Back in Belfast now. Thank you @ShaneLowryGolf @TheOpen @royalportrush for an incredible and historic week. I will be on @BreakfastNT and @OffTheBallAM in the morning to talk about a truly great and memorable day for Irish sport. 🇮🇪👍🏻 pic.twitter.com/eLCS3HyWRF
— John Duggan (@JohnDugganSport) July 21, 2019
Shane Lowry was born in 1987 and Rory McIlroy in 1989, when conflict was raging in the six counties. Hosting an Open Championship in Portrush would have been inconceivable back then from a security standpoint.
Now, we are nursing the beautiful hangover of a unifying victory by Lowry, who drove up the motorway to play. Not unifying politically, but in a humanist way.
Society has made leaps in directing its compass away from tribalism and to a place where it doesn’t matter where somebody is from, what they believe, what their religion is, what their sexuality is.
So to witness the stadium feel of the Open this week, the Ryder Cup nature of the vociferous crowd and a perfect winner for that template was joyous.
It felt like an Irish Open, but the reality is Lowry won convincingly against 155 players, with the biggest three names of this generation; Tiger Woods, Phil Mickelson and Rory McIlroy missing the cut.
A cheque for €1.7 million is welcome for Lowry, as is the five-year major exemption. However, what is really important is his place in the history books and the permanence of his name engraved on that silver jug.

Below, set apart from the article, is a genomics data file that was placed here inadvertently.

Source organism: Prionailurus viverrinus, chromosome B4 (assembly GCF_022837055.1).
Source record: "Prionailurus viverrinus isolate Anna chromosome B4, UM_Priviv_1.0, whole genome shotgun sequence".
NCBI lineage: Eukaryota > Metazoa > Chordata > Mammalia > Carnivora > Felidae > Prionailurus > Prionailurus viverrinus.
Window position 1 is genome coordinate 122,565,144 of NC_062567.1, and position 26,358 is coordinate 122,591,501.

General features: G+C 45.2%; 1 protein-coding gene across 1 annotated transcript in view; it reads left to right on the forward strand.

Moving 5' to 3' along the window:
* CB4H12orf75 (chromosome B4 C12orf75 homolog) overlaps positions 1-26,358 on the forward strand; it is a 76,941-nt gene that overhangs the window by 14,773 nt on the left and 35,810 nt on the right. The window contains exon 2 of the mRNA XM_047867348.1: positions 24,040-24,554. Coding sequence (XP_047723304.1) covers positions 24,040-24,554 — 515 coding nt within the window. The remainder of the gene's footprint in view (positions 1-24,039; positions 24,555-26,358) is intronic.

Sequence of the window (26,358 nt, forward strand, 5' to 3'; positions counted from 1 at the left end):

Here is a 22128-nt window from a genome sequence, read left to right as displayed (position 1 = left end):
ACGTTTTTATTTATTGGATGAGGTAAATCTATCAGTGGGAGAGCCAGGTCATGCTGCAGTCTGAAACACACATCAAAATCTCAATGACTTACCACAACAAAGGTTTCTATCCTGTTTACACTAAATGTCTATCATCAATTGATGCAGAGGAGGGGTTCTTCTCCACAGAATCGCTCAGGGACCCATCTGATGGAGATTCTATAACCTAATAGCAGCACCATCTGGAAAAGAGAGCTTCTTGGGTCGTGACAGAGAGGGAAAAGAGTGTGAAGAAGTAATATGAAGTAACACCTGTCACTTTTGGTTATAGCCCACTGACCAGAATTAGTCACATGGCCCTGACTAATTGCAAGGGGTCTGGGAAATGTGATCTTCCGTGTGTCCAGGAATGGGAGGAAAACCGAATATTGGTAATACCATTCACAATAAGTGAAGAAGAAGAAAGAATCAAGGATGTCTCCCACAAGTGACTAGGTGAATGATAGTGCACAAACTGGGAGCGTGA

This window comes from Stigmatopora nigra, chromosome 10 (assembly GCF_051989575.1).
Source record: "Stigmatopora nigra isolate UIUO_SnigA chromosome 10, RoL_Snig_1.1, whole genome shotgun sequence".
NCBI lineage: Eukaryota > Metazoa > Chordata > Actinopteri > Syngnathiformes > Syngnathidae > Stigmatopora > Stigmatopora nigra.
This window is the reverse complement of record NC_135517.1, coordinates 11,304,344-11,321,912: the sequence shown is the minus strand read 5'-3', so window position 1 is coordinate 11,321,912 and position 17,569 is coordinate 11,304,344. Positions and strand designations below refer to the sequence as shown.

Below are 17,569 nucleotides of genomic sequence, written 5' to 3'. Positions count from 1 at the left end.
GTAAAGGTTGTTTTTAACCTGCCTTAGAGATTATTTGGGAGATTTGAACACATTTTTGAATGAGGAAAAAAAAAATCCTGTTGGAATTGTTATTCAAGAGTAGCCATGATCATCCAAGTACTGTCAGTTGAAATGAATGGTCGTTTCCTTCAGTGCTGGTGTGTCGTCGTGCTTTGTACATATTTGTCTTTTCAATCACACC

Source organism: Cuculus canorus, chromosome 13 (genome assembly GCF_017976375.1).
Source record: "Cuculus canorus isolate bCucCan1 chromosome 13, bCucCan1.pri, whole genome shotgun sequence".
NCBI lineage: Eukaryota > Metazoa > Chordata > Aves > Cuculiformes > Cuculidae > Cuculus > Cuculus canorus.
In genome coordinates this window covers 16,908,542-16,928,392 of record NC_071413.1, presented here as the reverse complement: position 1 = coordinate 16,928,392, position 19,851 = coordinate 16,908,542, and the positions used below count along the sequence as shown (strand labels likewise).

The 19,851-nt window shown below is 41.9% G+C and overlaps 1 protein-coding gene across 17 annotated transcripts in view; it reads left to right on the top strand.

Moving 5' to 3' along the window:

Lowry has always had something.
One doesn’t win an Irish Open as an amateur without possessing a unique natural talent. His hands are deft, his chipping sublime, his driving solid.
He was fantastic with approaches this week. It’s nice that he won The Open exactly a decade after Baltray.
We have observed from afar the peaks and troughs, the frustrations in his career. A solid family unit and the support of friends, peers and his team has given Lowry the tools to make it in the cut-throat world of professional golf.
Lowry is only 32 years old and if he continues to play with freedom and enthusiasm, more majors can be in his future.
What we all relate to is his ‘Everyman’ persona, his love of GAA and the craic, his ability not to grace any ivory tower.
That’s why I think the entire nation is thrilled for him.
SHANE LOWRY. OPEN CHAMPION. ALL IRELAND CHAMPION. 🏌🏼♂️🇮🇪😍#TheOpen
— John Duggan (@JohnDugganSport) July 21, 2019
Shane Lowry’s perseverance from amateur to leading professional, to global news, without changing the overall fabric of his being is an example to any young person on their sporting or indeed any other life journey.
You can become the next Shane Lowry, the next Katie Taylor, Robbie Keane, Henry Shefflin, Stephen Cluxton, Brian O’Driscoll or Annalise Murphy by following your dream, working very hard and actively developing a support network.
Shane Lowry’s magical victory and the staging of the Open Championship on Irish soil has reminded us of ‘The Art of the Possible’. It can be done.
It’s a good feeling to be walking around to in the aftermath.